¿So here in this PNAS paper,¿ she went on, ¿we show that even after 3.5 months you still have protection. For a mouse, which normally lives one year or a bit more, that is quite an advanced age. And it is much more than had been obtained before.

¿The vaccine was only like that,¿ Nussenzweig pointed out, ¿because we boosted it. We found out when the response to the priming antigen was gone, which was exactly at eight weeks. So then we decided to boost. We did so at two weeks, four weeks, 12 weeks ¿ whatever. But our best result was obtained at eight weeks, when the primary immune response had already practically disappeared. We found that there were no longer any CD8 T cells left from the primary immune response.

¿The explanation,¿ Nussenzweig surmised, ¿is that maybe, as with antibodies, when you have a lot of antibodies, and then boost, it doesn¿t help, because it makes immune complexes, which deposit in various tissues. So this is a new concept ¿ in relation to T cells ¿ that we had to find out: When priming with a given antigen is low, practically zero, is the time to boost.¿

To test their newest vaccine in vivo, Nussenzweig recounted, ¿We used mice that were 100 percent protected when we challenged them two weeks after the booster. Ten out of 10 had no circulating blood-stage parasites. Six weeks after boosting, it was again 10 out of 10. The next one, after 10 weeks was 5 out of 6, 83 percent, and then at 16 weeks 2 out of 5 ¿ 40 percent protected. So it went down with time; this was complete protection of the mice ¿ sterile immunity.¿

New Gig For Adenovirus Vectors

¿The vaccine with which we immunized them,¿ she continued, ¿consisted of two recombinant adenovirus vectors [AV] ¿ much used in experimental gene therapy. You couldn¿t possibly inject the AV vector into people, because there are lots of Americans who already have antibody against it. We didn¿t want any protection from AV so we diluted the viruses 10-fold. They carried practically the whole circumsporozoite parasite protein, as the vaccine¿s target antigen. The viral vectors had the advantage that they protect without any adjuvants.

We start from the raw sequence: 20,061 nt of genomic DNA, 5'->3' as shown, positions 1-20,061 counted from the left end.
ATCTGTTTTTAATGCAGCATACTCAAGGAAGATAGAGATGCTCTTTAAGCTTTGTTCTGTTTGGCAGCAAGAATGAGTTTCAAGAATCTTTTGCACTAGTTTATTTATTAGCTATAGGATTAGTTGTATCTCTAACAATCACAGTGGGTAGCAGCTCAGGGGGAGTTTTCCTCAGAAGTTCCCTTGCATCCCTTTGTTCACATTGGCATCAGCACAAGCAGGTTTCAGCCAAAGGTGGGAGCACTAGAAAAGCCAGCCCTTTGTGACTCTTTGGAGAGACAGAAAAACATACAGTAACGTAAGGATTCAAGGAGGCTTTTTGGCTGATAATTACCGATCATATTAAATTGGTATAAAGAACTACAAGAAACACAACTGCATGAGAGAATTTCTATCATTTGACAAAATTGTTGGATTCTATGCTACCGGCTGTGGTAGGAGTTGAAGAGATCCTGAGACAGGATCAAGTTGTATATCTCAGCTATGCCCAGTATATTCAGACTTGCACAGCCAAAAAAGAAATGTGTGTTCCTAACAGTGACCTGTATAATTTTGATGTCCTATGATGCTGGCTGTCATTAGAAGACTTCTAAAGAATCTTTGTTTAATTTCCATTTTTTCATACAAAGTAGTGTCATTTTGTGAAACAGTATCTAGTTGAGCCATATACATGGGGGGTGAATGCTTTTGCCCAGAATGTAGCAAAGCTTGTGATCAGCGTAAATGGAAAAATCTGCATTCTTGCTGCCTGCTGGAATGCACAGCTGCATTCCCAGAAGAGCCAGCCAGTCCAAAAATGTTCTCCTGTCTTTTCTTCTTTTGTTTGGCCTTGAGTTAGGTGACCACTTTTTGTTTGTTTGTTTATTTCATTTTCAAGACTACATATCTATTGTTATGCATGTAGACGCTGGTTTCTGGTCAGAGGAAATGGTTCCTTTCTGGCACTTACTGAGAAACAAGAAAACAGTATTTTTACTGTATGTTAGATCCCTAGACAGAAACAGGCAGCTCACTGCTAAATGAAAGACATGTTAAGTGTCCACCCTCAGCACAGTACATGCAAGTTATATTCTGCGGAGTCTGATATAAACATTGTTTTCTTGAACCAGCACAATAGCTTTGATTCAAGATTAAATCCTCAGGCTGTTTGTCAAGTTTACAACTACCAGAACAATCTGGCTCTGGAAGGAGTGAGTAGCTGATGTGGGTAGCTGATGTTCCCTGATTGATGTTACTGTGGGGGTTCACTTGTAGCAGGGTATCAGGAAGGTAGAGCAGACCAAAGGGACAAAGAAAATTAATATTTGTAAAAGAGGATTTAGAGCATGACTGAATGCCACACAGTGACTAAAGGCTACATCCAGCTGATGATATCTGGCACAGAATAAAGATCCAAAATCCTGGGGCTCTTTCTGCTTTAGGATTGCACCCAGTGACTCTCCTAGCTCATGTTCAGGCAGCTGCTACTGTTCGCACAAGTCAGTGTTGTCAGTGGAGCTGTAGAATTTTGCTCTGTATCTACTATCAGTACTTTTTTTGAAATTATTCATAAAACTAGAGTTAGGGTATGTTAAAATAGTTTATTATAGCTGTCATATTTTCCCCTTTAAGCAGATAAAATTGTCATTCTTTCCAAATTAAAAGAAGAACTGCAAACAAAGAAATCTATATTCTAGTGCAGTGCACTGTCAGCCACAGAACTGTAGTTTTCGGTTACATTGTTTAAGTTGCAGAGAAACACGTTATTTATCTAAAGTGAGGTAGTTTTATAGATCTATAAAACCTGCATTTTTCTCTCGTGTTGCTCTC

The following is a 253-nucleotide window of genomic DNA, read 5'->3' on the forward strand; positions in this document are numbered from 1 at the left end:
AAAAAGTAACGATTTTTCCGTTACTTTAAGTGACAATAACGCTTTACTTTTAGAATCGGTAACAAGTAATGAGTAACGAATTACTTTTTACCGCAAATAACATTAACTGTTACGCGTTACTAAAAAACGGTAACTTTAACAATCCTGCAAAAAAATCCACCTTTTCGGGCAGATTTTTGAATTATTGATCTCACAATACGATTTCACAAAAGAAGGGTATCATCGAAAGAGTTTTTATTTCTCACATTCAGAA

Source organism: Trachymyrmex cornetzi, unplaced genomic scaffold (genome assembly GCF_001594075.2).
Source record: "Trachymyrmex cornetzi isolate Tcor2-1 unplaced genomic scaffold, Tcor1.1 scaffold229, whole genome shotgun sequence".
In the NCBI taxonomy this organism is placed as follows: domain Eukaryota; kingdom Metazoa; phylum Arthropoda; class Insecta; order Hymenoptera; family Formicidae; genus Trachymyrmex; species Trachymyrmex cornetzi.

¿In our in vivo experiments,¿ she narrated, ¿we infected the mice with Plasmodium yoelii, the rodent equivalent of P. falciparum in humans. It¿s a good model for human vaccines against the sporozoite¿s liver stage.¿

Nussenzweig is now developing a new vaccine that ¿will be tried in humans early next year. It will have two recombinant viral vectors, which express the circumsporite protein, that are safe for human use.

¿We¿d like to come up with some investor who might be interested in funding our work,¿ she added. ¿It wouldn¿t have to be millions, but it would have to be pretty soon. It¿s very, very difficult developing malaria vaccines,¿ Nussenzweig concluded, ¿in a budget-limited academic setting.¿